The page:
Today you will become a digger. Dig, dig, dig. That’s all you’ll think of, for months. You will discover an amazingly large diamond, about 27 feet down, and will be fabulously rich after that. Not that you’ll give me any credit, of course. Ingrate!

 

Scorpio

(October 23 – November 21)

You are being followed by fierce warriors of the Nez Perce tribe. You know – those guys with the little frameless glasses on the chains around their necks? Not surprisingly, many of the Nez Perce became fierce librarians.

Sagittarius

(November 22 – December 21)

Thrombosis. Beware. Also, your best friend will rush up and indicate by nonverbal means that Timmy is trapped under a log again.

Capricorn

(December 22 – January 20)

Someone will soon approach you with an idea. Stay well clear of it.

Aquarius

(January 21 – February 18)

Today you will notice yet another large freshly-dug mound of dirt in your neighbor’s back yard. It’s probably nothing — he probably just digs at night if he can’t get to sleep. I know I do.

Pisces

(February 19 – March 20)

One part of you really wants something, and another part of you wants to wait. It’s quite normal, actually, to have these little internal arguments. Just don’t let it escalate into a fist fight.

Should People Have to Take a Test to Own a Pet?

By Dr. Justine Lee, PetMD

OK, I know this sounds harsh, but should pet owners be allowed to own a pet without taking a written test first? The inner veterinarian in me often thinks, no!

A few weeks ago, Shalanon Brooks left her “support dog” in a locked car while she casually attended the Six Flags Magic Mountain park. Rumor is that the zipper on her dog carrier bag was broken, so Ms. Brooks elected to leave her dog, Malibu, in the car instead. (This, to me, is abuse of a “support” dog, but that’s a whole other blog!) While Ms. Brooks left food and water in the car, she only left the windows “cracked” open during an 80°F day.

Thankfully, the security personnel and staff from Six Flags found the dog, and thought Malibu looked visibly overheated. So, kudos to Six Flags for taking the initiative to rescue Malibu from the hot car and taking Malibu back to the park’s kennel area to cool down and hydrate. The bad news? Malibu recovered well enough to escape from Six Flags, only to be lost for several days.

But don’t despair: A few days later, Brooks tweeted that her dog had been found and was returned to her.

 

That said, should Ms. Brooks have been allowed to have her dog back? After all, her poor decision making could have resulted in the death of her dog. Many animal advocates were fired up that she ended up getting Malibu back, as she didn’t seem deserving of pet-ownership after nearing killing her dog with heat stroke. Had Malibu been a two-legged human, I highly doubt child services would have been as forgiving.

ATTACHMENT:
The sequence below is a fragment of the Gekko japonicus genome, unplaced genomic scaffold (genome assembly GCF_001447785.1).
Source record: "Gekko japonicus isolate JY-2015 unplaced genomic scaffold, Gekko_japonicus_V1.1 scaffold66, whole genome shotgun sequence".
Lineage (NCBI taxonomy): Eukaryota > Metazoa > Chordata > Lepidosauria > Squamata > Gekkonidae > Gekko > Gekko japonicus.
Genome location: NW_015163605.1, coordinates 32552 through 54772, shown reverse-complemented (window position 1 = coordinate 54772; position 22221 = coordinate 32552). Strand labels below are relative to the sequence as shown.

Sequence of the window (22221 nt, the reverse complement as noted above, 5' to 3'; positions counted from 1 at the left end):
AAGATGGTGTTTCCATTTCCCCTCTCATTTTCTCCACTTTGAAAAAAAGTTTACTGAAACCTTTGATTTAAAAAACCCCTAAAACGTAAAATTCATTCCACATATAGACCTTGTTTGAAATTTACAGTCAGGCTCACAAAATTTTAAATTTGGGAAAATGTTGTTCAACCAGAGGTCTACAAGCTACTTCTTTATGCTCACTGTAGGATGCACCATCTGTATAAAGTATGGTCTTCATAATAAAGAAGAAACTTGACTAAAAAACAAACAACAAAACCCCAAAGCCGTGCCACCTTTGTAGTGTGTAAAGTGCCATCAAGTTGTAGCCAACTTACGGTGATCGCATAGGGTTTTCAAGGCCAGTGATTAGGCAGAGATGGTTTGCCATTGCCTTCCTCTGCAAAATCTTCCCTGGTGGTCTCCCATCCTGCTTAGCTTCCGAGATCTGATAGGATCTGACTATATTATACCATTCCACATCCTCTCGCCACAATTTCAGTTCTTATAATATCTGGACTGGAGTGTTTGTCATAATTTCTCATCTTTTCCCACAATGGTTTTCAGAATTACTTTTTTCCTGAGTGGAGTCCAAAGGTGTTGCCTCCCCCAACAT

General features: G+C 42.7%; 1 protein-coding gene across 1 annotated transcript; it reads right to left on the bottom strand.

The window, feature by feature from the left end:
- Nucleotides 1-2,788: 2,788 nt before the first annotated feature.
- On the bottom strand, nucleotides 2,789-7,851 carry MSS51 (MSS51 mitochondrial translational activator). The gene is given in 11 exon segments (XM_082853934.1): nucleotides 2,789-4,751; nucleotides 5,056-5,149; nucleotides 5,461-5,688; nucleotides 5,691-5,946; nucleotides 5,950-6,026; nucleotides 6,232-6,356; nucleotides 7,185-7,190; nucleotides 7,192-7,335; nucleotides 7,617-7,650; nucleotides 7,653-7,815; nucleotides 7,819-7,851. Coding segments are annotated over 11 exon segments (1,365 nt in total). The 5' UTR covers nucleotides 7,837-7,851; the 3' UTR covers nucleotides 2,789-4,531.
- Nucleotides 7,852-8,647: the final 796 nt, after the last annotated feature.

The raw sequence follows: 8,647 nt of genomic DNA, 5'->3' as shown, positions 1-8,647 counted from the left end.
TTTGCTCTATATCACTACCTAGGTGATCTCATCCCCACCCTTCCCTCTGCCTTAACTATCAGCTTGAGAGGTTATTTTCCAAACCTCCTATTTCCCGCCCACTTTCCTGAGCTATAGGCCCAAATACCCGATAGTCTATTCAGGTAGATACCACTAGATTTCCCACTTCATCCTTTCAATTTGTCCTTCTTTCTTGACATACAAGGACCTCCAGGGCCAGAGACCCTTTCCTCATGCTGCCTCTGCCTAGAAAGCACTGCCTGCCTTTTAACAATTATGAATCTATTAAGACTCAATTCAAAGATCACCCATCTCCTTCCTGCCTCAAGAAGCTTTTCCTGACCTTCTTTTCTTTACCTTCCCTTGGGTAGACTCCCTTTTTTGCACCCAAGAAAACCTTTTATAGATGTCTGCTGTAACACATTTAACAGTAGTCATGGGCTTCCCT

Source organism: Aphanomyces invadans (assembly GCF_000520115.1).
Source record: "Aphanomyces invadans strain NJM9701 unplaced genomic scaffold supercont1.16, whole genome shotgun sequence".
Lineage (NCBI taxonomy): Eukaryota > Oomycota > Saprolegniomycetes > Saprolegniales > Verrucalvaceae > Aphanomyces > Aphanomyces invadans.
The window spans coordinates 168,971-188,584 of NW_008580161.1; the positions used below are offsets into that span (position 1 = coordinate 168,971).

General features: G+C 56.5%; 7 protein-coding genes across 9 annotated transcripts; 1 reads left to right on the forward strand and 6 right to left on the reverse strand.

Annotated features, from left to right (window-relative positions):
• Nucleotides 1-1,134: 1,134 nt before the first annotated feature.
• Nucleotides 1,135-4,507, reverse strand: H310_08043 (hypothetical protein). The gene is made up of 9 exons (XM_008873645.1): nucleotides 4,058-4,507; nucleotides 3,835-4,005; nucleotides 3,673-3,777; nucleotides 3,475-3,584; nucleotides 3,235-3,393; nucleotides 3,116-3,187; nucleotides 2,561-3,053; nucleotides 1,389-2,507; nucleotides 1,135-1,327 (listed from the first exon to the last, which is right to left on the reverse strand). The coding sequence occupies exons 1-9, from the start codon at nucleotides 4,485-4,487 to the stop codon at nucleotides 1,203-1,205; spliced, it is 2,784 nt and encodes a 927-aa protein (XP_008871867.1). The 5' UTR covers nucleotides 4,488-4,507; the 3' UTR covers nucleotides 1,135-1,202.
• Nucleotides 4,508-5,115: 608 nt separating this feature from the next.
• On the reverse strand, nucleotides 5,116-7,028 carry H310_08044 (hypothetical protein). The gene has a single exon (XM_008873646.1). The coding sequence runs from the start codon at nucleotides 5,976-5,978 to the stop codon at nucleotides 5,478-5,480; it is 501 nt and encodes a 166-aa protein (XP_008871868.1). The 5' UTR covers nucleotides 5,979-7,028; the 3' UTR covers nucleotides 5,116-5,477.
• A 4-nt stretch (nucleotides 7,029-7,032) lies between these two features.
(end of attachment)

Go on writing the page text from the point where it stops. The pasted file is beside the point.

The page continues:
And what about Kisha Curtis, 27, the owner of Patrick the pit bull? This starved, 20-some pound dog (who was supposed to be 50+ pounds) was thrown down a 22-story garbage chute in Newark, NJ. He was left for dead: hypothermic, anemic, dehydrated and emaciated. Thankfully, Garden State Veterinary Hospital — along with the support of countless animal lovers across the world — was able to help him rally to a new home. Thankfully, Ms. Curtis didn’t get the rights back to her dog.

So, readers, take this test. If you can’t get the answers right, you are officially stripped of all pet-owning rights.

Which of the following methods best shows that you can be responsible for the life of a four-legged creature?

  1. Throw it down a garbage chute.
  2. Let it deep-fry in a car on a hot day.
  3. Neglect veterinary care – after all, he’s indoor only and doesn’t need vaccines!
  4. Love it the way it loves you: unconditionally.

Fire away — what do you think – should potential pet owners have to pass a test to own a pet?

Vets Share Worst Things Their Pet Patients Ate

Vets Share Worst Things Their Pet Patients Ate

  • Nicolas, selected from petMD

Every year Veterinary Practice News holds a contest called “They Ate What?” in which veterinarians and clinic staff send in X-rays and case descriptions of the craziest things their patients have swallowed. The contest is a fun way to share offbeat incidents from the trenches of veterinary practice, but the stories do serve as a reminder that our pets need to be protected from the consequences of their dietary indiscretions. Here are a few highlights from the 2011 “They Ate What?” contest. Click through for the runners up and grand prize winner.

Honorable Mentions:

Melissa Seavey, Healthy Paws Veterinary Center, Westborough, MA

Ten baby bottle nipples were removed from the stomach of a 4-month-old golden retriever.

Stephen Crosby, CVT, VTS, New Haven Central Hospital for Veterinary Medicine, New Haven, CT

An owner was feeding peanut butter off a spoon to her Alaskan malamute, who managed to gulp down the treat while it was still attached to the spoon. X-rays showed that the dog had previously also eaten a piece of a collar and a toy.

Caitlin Fickett, Alaska Veterinary Clinic, Anchorage, AK

A dog came in for vomiting and eating grass. X-rays revealed a foreign body in the stomach. The next morning, an additional X-ray better showed the object — a hard plastic dinosaur.

Patti Klein Manke, DVM, Woodstock Veterinary Clinic, Woodstock, NY

Prince Edward, a 9-year-old bulldog, ate his owner’s false teeth after finding them in a bowl of ice cream. The teeth were returned to the owner. (Hopefully they were cleaned well before being put back into duty!)

 

Runners Up:

Lisa Anne Attanasi, DVM, Eaglewood Cliffs Veterinary, Eaglewood Cliffs, NJ

Wailen, a 12-year-old beagle, presumably was brought into the clinic with symptoms of gastrointestinal distress. His veterinarian ordered abdominal X-rays, which revealed a hodgepodge of foreign “stuff” in his stomach. During surgery, the doctor removed shoe laces, mulch, a knee high stocking, a plastic plant, plastic ties, and the bristles of a car snow-cleaning brush.

Jenny Yanson, practice manager, Suburbia North Animal Hospital

Tinkerbell, a 6-month-old bulldog, ate a metal slip collar, became ill, and was brought into her veterinarian’s office. X-rays revealed that this was not her first offense. Two slip collars were surgically removed from her stomach.

 

Grand Prize Winner:

Vanessa Hawksin, DVM, Bayshore Animal Hospital, Warrenton, OR

A dog came into the clinic because of hind leg lameness. The doctor ordered radiographs to look for musculoskeletal abnormalities, and found nine handballs in the dog’s stomach instead. (I assume these were unrelated to the dog’s lameness.)